Designing for user behavior

Software can be used as a gentle reminder.

Remember flashy website backgrounds from the 90s? Everyone had them. They didn't make the website look any better, in fact, they made it harder to read and were distracting. But everyone still used them simply because it was the popular thing to do. Most websites today use the flat design, including this one, kind of. Maybe someone did the research and found it to be more pleasing to the eyes. But I don't know that, I did it because I thought it was cool.

When I was building a comment system for this website, I went on other websites and copied the format. This is not an isolated case, developers and designers are always looking at other websites to find new ways to implement their structures. But sometimes we copy things without understanding them. I built my commenting for the sake of building a comment system, not with the intention to promote discussion on my website.

On the web, things that are popular become a standard with no real explanations. We turn a blind eye and follow simply because everyone is doing the same. But sometimes, some folks go out of their way to make things better. And when they do, you notice the difference.

On, commenting is not built like any generic system. It is built for users to make small comments or ask quick questions to clarify the original question. If you try to use it as a discussion platform you are quickly discourage, not by another user, but by the Just in Time system.

... a simple reminder at the time of the temptation is usually all it takes for people to suddenly "remember" their honesty — Jeff Atwood

What this means, when you try to have a discussion on the commenting section, the system tells you that your comment is too long and turns it into an answer instead. If you try to answer a question with something that doesn't look like an answer, you are suggested to write a comment instead. These are not some rules that you have to memories. They appear Just In Time right before you perform your action. They sort of nudge you into the right direction. This is the same system used to promote empathy on the web and turn trolls into productive members of society.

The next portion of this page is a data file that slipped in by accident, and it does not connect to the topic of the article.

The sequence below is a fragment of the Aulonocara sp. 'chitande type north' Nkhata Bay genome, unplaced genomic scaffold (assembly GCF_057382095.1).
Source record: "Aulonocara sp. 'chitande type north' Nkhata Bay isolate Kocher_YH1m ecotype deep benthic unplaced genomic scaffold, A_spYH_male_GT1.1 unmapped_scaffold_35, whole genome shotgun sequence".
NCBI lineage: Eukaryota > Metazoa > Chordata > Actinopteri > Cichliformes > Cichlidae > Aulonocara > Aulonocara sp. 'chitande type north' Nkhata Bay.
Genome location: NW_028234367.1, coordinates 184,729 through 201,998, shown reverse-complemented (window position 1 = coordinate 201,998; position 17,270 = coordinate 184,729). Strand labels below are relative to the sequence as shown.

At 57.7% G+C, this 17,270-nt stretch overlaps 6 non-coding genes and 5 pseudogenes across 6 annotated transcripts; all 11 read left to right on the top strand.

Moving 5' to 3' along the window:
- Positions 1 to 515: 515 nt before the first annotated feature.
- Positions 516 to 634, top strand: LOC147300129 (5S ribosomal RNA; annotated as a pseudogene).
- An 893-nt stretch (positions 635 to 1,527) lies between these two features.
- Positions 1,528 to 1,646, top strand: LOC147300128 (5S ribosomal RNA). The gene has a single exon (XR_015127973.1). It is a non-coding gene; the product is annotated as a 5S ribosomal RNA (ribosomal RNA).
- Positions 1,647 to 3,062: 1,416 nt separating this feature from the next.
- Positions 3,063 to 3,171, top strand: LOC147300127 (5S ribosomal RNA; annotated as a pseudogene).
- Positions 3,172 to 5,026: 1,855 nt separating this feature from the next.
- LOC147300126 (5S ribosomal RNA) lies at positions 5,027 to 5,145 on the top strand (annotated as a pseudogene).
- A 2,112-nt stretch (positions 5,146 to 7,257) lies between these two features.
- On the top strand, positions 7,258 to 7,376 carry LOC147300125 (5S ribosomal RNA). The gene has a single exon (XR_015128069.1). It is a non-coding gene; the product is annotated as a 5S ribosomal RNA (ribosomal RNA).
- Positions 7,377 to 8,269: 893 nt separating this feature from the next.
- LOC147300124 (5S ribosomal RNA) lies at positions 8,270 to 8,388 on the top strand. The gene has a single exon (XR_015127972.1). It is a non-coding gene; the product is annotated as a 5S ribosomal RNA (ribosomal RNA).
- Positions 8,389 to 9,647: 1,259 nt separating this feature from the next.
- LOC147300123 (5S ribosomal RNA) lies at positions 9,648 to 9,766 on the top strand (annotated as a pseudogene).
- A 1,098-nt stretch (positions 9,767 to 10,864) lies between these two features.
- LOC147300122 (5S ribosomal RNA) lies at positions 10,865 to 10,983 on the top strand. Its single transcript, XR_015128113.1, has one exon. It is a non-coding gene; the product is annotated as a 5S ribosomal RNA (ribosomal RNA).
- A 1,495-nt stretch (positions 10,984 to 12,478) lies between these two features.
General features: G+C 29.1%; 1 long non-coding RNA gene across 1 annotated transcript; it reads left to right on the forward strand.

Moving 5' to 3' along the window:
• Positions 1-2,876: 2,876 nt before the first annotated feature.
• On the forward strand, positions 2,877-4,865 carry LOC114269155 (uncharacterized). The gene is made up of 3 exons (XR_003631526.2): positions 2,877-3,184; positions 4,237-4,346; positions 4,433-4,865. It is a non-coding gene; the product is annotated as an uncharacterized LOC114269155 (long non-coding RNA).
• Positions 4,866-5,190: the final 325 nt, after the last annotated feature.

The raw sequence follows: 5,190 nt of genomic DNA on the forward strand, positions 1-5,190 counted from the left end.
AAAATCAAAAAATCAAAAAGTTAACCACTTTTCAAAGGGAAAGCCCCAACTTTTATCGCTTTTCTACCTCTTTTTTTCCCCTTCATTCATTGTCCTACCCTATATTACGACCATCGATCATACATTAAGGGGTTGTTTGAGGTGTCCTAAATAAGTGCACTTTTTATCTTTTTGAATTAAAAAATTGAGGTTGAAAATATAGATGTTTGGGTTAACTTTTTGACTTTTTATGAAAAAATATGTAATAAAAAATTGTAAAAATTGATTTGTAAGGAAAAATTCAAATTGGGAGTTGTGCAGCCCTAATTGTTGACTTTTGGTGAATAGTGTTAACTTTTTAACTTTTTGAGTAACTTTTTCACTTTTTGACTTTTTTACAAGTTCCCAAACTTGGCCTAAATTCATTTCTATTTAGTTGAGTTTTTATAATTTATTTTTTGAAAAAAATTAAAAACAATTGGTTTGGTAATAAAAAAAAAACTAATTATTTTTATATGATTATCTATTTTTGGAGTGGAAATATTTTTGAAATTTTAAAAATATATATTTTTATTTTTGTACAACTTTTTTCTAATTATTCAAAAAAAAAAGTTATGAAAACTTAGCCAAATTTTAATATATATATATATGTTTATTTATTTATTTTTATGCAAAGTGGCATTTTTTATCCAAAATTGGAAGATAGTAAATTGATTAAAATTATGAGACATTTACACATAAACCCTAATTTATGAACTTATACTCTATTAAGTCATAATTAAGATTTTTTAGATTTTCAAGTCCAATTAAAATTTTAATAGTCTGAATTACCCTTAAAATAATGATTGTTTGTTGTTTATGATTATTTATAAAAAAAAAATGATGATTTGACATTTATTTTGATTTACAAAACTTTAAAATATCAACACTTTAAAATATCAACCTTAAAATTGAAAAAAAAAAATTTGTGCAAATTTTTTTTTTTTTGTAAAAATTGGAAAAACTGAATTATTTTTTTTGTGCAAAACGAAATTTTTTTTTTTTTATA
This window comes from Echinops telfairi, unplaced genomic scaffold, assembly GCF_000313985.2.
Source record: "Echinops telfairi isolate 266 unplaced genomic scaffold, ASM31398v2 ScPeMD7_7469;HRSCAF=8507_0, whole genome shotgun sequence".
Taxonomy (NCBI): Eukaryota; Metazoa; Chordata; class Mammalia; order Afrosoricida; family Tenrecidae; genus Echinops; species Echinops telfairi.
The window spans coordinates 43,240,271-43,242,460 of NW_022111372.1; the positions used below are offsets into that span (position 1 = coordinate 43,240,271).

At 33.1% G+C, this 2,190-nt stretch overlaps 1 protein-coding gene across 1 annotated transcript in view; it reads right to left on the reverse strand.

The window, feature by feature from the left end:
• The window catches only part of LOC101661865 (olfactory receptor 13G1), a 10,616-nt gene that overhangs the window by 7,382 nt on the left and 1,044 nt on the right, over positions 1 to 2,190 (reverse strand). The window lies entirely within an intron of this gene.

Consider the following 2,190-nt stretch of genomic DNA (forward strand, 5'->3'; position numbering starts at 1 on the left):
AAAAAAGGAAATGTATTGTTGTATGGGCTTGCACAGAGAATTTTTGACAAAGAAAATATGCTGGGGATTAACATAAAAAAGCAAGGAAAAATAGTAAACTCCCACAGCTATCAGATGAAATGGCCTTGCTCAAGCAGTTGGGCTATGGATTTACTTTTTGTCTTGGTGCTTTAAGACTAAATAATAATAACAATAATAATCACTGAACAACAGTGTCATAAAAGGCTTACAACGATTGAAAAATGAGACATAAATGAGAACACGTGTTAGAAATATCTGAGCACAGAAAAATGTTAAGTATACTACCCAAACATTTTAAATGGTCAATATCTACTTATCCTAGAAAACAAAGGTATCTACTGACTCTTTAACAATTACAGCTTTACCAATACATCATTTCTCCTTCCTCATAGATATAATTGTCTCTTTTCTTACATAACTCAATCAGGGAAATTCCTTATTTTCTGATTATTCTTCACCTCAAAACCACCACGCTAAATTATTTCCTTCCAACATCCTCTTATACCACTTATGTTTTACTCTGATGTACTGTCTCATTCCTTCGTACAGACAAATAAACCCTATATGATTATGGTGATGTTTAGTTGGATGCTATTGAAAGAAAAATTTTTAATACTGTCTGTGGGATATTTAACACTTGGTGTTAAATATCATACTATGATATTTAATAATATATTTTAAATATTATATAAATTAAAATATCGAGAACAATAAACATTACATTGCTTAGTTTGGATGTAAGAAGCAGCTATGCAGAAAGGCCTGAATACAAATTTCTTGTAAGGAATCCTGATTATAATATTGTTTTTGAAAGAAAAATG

On the other hand, you see some websites that try to prevent people from cursing on the comment section. They add regular expression to remove every profane word. Including the word A**ociation, or my old workplace HD B***ercup. They end up ruining the experience for everyone without really protecting from the dedicated troll who can now use emojis or unicode to write bad words anyway. BѠbs

/人 ◕ ‿‿ ◕ 人\

Instead, what they could do is have a gentle reminder pop up when it detects profanity on your text. "Remember that it is another human being behind the other screen reading your comment."

Have you ever written an email and forgot to attach a file? You make comments about the file you want to attach but right before it is time to add the file you forget and press send? Well look at what happens when you do so on Gmail?

Just in time Gmail

Alert: You said you attached a file but I don't see any attached files. — Gmail

They could have a system of check boxes that you have to mark before sending a message to ensure that you cannot send an email without attached files, but you might forget to check those too. Instead, you are gently reminded right when you need it.

When chatting on Hangout on a mobile device, if a person asks you "where are you?" a small icon appears. When pressed, they can see your current GPS location. This can be very convenient when I am stuck in traffic and quickly want to show where I am.

When I was building my first serious website, I designed a bunch of features that users decided to use their own way. I had no clue what the user wanted or how they wanted it. I was paranoid at some point because everyone was doing exactly what I didn't want them to.

I went back to the drawing board and designed a new feature for the website. A commenting system.

Now if people felt the need to express themselves, wanted to leave a comment about a tutorial or say thank you, they could do it. But the Internet being the Internet, this is not how my users used the comment system. One person decided to give scores to tutorials. He would read a tutorial and score it on a scale of 1 to 10. Other people followed his lead and rated things in a very inconsistent manner. That frustrated me. Some rated it on a scale of 1 to 5, some gave it a thumbs up, and one guy gave a tutorial a B. This gave me an idea for a new feature. I built a rating system.

With the shiny new rating system in place, no one would use the comment section to rate, instead they could just click on the little stars and that was that. Not surprisingly, people started rating tutorials.

But now, the comment system was no longer being used.

Instead of being frustrated, this is an opportunity to learn how design affects behavior, and to understand that it really does affect behavior.


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